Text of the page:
Learn how the World Bank Group is helping countries with COVID-19 (coronavirus). Find Out

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  • Climate change is deeply intertwined with global patterns of inequality. The most vulnerable people bear the brunt of climate impacts yet contribute the least to the crisis. As the impacts of climate change mount, millions of vulnerable people face greater challenges in terms of extreme events, health effects, food security, livelihood security, migration, water security, cultural identity, and other related risks.

    The COVID-19 pandemic has amply demonstrated that the most marginalized groups often lack access to the services, resources, and information they need to overcome crises. Certain groups are particularly vulnerable to crises, for example, female-headed households, children, persons with disabilities, Indigenous Peoples and ethnic minorities, landless tenants, migrant workers, older people, and other socially marginalized groups. The root causes of their vulnerability lie in a combination of their geographical context; their financial, socio-economic, cultural, and gender status; and their access to services, decision-making, and justice. For instance, more than 90% of the estimated 140,000 fatalities in the 1991 cyclone in Bangladesh were women.

    Poor and marginalized groups are raising their voices to call for more ambitious action on climate change, conflict, and other global issues. Climate change is more than an environmental crisis – it is a social crisis and compels us to address issues of inequality on many levels: between wealthy and poor countries; between rich and poor within countries; between men and women, and between generations.

    The most vulnerable are often impacted by the costs of addressing climate change. In the absence of well-designed policies, climate actions can place a higher financial burden on poor households; for example, policies that expand public transport or carbon pricing may lead to higher fares or fuel prices which can impact poorer households. Similarly, if not carefully addressed, limiting forestry activities to certain times of the year could impact indigenous communities that depend on forests year-round for their livelihoods. Climate policies need to ensure that people are protected from adverse impacts of climate action.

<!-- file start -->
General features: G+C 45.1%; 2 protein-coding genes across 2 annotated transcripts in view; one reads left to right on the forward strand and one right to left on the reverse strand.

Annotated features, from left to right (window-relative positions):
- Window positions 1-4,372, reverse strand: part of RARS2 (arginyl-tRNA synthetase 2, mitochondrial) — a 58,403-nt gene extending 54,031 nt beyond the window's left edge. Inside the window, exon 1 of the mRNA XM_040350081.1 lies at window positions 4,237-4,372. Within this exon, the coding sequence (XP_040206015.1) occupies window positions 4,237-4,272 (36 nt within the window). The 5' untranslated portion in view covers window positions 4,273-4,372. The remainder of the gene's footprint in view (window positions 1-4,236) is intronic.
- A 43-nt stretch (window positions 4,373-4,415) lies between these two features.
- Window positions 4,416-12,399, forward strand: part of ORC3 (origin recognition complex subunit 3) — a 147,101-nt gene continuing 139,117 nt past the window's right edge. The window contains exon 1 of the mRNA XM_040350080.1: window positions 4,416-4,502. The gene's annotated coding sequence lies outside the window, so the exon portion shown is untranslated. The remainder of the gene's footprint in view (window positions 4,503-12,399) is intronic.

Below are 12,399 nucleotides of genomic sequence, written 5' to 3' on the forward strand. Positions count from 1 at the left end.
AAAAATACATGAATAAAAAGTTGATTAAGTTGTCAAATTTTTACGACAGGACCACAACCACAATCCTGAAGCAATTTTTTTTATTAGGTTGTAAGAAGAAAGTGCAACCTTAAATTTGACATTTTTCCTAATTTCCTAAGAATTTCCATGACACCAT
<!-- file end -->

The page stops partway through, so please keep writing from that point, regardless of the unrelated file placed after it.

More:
Communities bring unique perspectives, skills, and a wealth of knowledge to the challenge of strengthening resilience and addressing climate change. They should be engaged as partners in resilience-building rather than simply as beneficiaries. Research and experience has shown that community leaders can set priorities, influence policies, and design and implement investment programs that are responsive to their community’s own needs. Innovations in the architecture of climate finance can connect communities and marginalized groups to the higher-level policy, technical and financial assistance that they need for enhanced development impacts.

  • The World Bank’s work to address the social dimensions of climate change has a strong focus on poverty reduction and on addressing the underlying causes of vulnerability, including social exclusion. The Bank adopts a whole-of-society approach, working with national and local governments, civil society, grassroots communities, and other partners to strengthen social resilience at the ground level, where the effects of climate change are typically felt the most, and to promote meaningful engagement of communities in climate change decision-making and action.

    The World Bank is committed to promoting socially equitable responses to global crises. As we adapt to a changing climate during COVID-19, it is important that we listen to, and learn from, people and communities. That is why a truly inclusive approach can often begin at the community level. Promoting inclusion and equality in societies around the world is key to addressing climate change. This presents a huge challenge – but it is also a tremendous opportunity to move toward more sustainable societies.

    Strengthening the capacity for all members of society to thrive despite shocks, or social resilience, requires understanding the relationship between climate and social equity and the intersections of different risks (e.g., how fragility and conflict interplay with climate and disaster risk). While there is no silver bullet for strengthening social resilience global experience and evidence points to a few broad categories for action: